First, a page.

So, I think all those factors have combined to mean that some children may now have been separated for three years. They may have been toddlers when they were separated now, but separated more than half their lives.

  • Amna Nawaz:

    How much help are you getting from the Trump administration to reunite those families?

  • Lee Gelernt:

    We're not getting help from the Trump administration.

    Originally, in court, the judge said to the government, you're going to find these families. And the government said, no, we don't think it's our problem, because they have already been deported.

    I then said in court, we, the ACLU, will find them, and we will get volunteers and law firms of partner organizations to create a steering committee. Everyone jumped in. And now it's been a collective effort on behalf of law firms and NGOs to find these children.

    But it has not been the Trump administration. And, in fact, when there are families in the U.S. who have finally been reunited, and they have gone through this horrific situation, you would think the Trump administration would say, OK, we will let them stay.

    But, in fact, what most people don't know is, the Trump administration is trying to deport all of these previously separated families. So, we hope that, if there is a Biden administration, the Biden administration will help us find these families, will bring them to the U.S., and give them status, given what they have — what they have been through.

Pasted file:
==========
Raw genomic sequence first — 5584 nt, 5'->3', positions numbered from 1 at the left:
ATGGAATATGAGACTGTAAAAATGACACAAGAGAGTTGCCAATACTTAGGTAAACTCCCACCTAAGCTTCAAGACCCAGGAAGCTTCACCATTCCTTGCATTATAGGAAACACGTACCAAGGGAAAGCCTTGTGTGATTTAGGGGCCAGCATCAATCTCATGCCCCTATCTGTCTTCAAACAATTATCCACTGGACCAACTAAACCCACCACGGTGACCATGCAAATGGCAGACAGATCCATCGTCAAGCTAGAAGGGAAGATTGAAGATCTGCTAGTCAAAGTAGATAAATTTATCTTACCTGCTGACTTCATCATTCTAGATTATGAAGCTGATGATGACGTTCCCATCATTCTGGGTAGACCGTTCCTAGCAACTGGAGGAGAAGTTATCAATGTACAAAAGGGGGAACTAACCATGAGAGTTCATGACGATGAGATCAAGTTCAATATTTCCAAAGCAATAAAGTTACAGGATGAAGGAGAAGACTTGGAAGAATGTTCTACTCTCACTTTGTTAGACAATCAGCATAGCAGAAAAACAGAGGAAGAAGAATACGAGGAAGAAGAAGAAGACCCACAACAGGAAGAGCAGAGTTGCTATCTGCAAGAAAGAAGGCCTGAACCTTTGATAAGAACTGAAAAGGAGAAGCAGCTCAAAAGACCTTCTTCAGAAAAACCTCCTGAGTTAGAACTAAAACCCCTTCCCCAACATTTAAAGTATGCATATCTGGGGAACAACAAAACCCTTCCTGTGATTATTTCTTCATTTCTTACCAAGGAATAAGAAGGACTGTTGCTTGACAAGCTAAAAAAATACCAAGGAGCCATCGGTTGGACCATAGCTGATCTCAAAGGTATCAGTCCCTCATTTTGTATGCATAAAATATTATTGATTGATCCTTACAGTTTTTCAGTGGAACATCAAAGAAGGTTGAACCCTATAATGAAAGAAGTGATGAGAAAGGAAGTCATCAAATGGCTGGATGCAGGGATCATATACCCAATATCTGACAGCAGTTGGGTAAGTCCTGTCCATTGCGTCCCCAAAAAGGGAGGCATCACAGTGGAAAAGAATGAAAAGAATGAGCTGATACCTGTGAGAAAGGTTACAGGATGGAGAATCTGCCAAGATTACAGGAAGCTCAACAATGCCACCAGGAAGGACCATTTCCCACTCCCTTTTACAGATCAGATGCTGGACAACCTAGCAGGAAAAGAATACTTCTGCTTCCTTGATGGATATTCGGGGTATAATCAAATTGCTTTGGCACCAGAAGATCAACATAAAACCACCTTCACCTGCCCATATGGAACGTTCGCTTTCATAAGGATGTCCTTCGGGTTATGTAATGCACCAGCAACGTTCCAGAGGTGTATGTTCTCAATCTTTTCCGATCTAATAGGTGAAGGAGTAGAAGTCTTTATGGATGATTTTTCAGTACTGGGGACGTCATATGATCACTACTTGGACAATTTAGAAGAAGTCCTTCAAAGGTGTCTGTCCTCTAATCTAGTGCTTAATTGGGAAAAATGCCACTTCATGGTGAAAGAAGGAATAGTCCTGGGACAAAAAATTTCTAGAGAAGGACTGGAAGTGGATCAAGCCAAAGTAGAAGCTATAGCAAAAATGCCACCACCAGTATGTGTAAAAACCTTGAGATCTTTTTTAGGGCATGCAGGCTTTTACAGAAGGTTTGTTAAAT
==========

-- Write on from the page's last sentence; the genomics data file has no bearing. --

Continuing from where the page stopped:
• Amna Nawaz:

    So, Lee, I spoke with one of the lawyers who's representing one of the kids here who is trying to be reunited now. He was 9 when he was separated. His dad was deported. His uncle then took him in.

    The uncle was then caught up in an immigration raid, arrested and deported. This boy is now 12 and he's being taken care of by a stranger.

    How unique is that situation in the cases you're seeing?

  • Lee Gelernt:

    That children are ending up with strangers?

    Unfortunately, it's not unique. These children are facing unbelievable battles. It's not just who they're living with, but the trauma they're living with every day, having been separated from their families, especially the young ones.

    When I talk to the families, and they tell me about what their children are going through, it's unbelievable. But it's exactly what the medical community predicted, that these children would feel a sense of vulnerability the rest of their lives, children asking their parents, are people going to come and take me away again in the middle of the night?

    That's the reality. And children are being shuffled from home to home, and the Trump administration is still trying to deport them.

  • Amna Nawaz:

    Lee, finding these parents in other countries, often in remote areas, it is time-intensive. It is harder, as you mentioned, during the pandemic.

    Are you worried, the longer this goes on and the longer it takes, that some of these kids may never be reunited?

  • Lee Gelernt:

    I think that's the right question.

    I am worried, but I am remaining optimistic. I mean, what we have said in court is, we will not stop this search until we have found every last family. I'm worried, but I ultimately believe, hopefully not naively, that we will find every one of these families.

    I think we just — we cannot stop until we have found every one. Otherwise, it would just be a tragedy on top of a tragedy.

  • Amna Nawaz:

    That is Lee Gelernt of the American Civil Liberties Union joining us tonight.

    Thank you for your time.

  • Lee Gelernt:

    Thanks for having me.

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Why hundreds of migrant children remain separated from their parents first appeared on the PBS NewsHour website.